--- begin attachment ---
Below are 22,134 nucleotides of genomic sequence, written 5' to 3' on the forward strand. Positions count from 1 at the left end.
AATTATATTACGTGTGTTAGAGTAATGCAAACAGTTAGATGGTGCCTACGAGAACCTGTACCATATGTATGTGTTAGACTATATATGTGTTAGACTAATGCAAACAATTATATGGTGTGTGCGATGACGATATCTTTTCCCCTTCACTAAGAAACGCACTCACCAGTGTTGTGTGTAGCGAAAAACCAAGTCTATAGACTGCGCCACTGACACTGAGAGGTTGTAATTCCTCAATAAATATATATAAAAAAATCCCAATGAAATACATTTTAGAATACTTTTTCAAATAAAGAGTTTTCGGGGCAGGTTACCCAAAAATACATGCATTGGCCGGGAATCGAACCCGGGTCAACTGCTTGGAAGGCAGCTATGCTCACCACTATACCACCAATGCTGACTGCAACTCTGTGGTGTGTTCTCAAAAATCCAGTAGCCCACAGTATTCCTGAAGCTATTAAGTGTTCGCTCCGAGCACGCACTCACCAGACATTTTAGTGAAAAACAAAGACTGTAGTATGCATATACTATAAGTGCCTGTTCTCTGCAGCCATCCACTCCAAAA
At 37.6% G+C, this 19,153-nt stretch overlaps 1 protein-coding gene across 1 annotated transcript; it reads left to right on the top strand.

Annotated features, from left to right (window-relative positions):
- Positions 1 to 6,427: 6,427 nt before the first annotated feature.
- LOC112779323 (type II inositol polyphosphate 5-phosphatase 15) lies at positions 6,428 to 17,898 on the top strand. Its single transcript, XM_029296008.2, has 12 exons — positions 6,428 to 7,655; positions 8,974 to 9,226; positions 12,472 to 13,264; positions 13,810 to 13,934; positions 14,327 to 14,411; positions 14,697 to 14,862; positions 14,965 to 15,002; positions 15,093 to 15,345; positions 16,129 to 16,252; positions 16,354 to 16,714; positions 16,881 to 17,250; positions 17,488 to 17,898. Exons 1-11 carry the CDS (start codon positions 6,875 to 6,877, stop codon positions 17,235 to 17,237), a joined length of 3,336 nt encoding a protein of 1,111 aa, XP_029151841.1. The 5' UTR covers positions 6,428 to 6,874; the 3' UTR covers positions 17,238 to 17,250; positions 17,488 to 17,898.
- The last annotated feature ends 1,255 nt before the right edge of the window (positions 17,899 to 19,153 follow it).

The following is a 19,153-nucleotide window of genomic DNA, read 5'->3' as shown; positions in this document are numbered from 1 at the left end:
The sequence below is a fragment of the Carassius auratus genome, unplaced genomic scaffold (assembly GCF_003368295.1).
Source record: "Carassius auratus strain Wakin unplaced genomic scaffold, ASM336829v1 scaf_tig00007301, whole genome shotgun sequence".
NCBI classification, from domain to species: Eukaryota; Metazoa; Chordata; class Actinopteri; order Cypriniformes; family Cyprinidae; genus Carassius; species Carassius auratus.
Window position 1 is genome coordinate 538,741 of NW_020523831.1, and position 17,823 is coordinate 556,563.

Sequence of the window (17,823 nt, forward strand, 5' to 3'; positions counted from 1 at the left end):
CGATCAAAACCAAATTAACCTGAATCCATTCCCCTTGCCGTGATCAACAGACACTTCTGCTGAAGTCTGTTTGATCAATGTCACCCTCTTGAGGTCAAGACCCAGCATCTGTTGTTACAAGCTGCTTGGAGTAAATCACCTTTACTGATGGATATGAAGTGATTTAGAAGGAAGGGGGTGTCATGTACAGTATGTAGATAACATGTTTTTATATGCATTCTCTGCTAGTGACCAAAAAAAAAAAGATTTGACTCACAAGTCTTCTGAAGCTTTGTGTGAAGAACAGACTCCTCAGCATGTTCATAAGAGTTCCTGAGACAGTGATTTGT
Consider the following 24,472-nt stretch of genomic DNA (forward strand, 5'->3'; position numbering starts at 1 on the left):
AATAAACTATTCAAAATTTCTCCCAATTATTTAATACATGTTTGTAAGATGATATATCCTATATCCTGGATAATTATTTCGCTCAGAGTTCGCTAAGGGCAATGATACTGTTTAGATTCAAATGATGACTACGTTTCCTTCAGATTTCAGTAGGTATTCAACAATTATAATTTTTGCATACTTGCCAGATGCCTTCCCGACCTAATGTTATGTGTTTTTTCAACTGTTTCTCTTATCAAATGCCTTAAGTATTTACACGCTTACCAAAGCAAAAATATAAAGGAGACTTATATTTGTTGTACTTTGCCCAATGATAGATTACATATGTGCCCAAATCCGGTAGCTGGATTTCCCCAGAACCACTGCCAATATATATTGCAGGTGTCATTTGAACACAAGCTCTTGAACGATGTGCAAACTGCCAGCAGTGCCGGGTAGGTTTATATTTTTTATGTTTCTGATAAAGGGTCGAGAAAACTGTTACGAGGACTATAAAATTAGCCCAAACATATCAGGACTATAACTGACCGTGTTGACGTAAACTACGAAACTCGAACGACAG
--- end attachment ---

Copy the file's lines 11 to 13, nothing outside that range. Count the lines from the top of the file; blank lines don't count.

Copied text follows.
NCBI classification, from domain to species: Eukaryota; Metazoa; Chordata; class Actinopteri; order Cypriniformes; family Cyprinidae; genus Carassius; species Carassius auratus.
Window position 1 is genome coordinate 538,741 of NW_020523831.1, and position 17,823 is coordinate 556,563.

Sequence of the window (17,823 nt, forward strand, 5' to 3'; positions counted from 1 at the left end):